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I am making a password app that stores user logins/password etc for credit card, bank info etc into a plist file. I have googled and I know how to encrypt and decrypt a string using AES encryption with key. I got that to work for simple login and password. I encrypt and save the login and password to NSdata and then decrypt and read it

- (NSData *)AES256EncryptWithKey:(NSString *)key;
- (NSData *)AES256DecryptWithKey:(NSString *)key;

- (NSData*) encryptString:(NSString*)plaintext withKey:(NSString*)key;
- (NSString*) decryptData:(NSData*)ciphertext withKey:(NSString*)key;

What I want to do is when the user exits my app by pushing the home button, I want to encrypt the password.plist file save it as an encrypted datafile and then delete the readable password.plist xml file from his iPhone. (password.plist file will have multiple rows, values e.g. credit card1 info, credit card2 info etc)

When the user logs back in I want to decrypt and recreate password.plist file. Anyone know how this can be done?

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1 Answer 1

  • you could use Keychain Services to encrypt the password for you.
  • you could use NSFileProtectionComplete to encrypt your plist file for you.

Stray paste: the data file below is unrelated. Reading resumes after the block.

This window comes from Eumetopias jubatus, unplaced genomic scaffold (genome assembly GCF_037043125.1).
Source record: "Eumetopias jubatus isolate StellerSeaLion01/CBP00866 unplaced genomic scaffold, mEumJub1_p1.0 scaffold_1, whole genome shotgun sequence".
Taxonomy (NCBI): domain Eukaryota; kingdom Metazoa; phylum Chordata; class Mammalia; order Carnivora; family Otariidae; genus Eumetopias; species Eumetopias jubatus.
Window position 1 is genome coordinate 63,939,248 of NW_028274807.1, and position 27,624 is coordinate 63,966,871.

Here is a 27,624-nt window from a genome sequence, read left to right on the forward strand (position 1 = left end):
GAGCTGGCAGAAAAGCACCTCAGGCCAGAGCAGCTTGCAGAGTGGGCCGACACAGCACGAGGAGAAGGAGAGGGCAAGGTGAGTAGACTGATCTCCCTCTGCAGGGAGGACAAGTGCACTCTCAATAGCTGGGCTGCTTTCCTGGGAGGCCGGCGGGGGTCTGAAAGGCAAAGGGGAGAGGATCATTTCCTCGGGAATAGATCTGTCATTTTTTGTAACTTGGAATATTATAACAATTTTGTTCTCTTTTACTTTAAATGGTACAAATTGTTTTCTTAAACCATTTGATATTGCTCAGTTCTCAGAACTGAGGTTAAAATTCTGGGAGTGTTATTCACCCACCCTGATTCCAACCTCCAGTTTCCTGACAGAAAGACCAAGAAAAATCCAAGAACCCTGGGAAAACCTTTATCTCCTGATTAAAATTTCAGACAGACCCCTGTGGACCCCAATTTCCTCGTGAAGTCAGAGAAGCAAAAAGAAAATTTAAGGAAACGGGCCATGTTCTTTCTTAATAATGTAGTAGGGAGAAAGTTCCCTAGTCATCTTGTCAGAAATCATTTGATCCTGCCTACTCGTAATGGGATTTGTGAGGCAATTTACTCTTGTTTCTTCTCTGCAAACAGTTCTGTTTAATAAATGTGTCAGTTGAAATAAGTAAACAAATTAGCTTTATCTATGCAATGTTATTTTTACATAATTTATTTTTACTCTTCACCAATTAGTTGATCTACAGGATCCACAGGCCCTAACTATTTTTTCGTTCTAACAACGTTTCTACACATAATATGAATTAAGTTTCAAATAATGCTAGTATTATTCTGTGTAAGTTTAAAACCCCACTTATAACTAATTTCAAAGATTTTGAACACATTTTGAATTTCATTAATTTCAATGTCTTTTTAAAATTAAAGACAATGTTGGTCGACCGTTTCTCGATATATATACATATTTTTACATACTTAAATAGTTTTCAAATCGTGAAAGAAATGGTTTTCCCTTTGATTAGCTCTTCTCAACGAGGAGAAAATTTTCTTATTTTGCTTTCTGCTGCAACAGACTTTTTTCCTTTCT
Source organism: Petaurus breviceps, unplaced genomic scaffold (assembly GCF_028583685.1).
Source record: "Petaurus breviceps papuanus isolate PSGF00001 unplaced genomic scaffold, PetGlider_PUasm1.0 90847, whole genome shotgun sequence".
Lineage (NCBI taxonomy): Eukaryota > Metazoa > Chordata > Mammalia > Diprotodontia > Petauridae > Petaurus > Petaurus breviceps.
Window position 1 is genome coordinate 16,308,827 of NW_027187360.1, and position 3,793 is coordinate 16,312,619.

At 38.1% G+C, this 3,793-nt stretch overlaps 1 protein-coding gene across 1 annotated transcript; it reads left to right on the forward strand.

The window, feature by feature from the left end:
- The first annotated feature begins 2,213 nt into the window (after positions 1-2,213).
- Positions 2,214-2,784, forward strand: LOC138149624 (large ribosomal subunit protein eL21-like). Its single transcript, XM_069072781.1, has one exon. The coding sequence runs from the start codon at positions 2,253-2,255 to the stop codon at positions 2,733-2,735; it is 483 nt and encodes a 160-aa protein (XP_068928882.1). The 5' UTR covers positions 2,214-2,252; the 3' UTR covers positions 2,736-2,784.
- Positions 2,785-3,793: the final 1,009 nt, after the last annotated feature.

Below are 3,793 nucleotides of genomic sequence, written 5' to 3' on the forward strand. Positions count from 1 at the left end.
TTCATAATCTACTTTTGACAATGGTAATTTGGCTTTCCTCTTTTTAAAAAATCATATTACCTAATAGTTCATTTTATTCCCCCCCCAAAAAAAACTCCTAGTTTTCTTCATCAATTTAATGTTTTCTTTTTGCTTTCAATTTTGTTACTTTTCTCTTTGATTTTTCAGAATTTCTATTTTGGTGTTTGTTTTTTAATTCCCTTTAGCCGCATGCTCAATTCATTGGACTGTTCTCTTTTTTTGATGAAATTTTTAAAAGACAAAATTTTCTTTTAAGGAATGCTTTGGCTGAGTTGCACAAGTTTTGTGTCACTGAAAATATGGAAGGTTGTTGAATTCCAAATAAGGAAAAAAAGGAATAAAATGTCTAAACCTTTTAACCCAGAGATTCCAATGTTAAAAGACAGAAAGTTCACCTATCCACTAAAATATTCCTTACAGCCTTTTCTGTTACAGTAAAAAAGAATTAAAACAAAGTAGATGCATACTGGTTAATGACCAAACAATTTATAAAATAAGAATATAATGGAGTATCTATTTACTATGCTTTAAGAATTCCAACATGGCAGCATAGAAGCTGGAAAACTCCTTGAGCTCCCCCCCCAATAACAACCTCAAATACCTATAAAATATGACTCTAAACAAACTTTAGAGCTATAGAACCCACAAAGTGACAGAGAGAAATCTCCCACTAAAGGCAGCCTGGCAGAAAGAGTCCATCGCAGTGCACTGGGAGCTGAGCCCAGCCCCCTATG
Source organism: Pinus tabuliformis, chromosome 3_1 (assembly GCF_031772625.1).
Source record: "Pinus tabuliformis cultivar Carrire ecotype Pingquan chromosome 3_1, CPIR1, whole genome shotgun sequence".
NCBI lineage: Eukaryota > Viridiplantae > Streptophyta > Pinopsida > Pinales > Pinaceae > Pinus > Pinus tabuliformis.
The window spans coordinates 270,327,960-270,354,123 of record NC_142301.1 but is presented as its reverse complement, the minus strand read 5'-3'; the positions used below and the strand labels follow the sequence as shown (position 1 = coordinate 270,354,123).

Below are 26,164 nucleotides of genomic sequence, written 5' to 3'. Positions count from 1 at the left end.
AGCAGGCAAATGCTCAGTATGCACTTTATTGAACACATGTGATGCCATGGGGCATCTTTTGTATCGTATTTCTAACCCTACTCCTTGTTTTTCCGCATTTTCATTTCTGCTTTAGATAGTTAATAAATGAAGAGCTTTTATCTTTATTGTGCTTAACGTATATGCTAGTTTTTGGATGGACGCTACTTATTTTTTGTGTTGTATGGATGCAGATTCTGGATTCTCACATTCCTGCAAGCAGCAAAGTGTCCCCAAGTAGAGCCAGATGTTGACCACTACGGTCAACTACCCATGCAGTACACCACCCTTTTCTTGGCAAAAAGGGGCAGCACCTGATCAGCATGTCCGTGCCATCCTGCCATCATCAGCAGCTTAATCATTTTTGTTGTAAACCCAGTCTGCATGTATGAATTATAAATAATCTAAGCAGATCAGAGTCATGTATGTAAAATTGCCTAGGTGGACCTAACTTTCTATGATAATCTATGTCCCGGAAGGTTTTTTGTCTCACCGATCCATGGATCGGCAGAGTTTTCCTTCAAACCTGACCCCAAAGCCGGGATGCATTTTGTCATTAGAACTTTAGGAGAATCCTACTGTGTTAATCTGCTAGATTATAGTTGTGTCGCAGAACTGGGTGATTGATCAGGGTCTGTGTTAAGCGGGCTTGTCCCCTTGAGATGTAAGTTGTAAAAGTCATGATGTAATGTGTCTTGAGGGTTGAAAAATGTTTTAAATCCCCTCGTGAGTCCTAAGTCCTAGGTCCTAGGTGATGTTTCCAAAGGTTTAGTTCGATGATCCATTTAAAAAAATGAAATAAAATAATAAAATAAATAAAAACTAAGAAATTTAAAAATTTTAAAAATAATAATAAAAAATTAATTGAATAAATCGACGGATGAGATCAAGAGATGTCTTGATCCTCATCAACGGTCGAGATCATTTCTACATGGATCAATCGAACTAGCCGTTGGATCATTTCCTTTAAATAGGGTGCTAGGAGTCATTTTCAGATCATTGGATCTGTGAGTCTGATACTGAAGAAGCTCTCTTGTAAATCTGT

It's always best to rely on someone else having implemented an encryption protocol properly, before you try to create your own protocol (for example, where in your system would the integrity of the encrypted data be ensured?). Apple have already done a pretty good job in this regard, so just use their stuff.

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Graham, can you point me to the apple approved way of encrypting a file? I thought AES256EncryptWithKey was apple approved encryption and the encrypt and decrypt call apple functions. e.g - (NSData*) encryptString:(NSString*)plaintext withKey:(NSString*)key { return [[plaintext dataUsingEncoding:NSUTF8StringEncoding] AES256EncryptWithKey:key]; } ... –  Sam B Jan 1 '12 at 19:28
I've given references to the APIs you could use, you can look them up in the documentation at developer.apple.com to find more details. AESEncryptWithKey: is not part of the SDK, it's someone's (poorly-written) category added to NSData. –  user23743 Jan 1 '12 at 20:03

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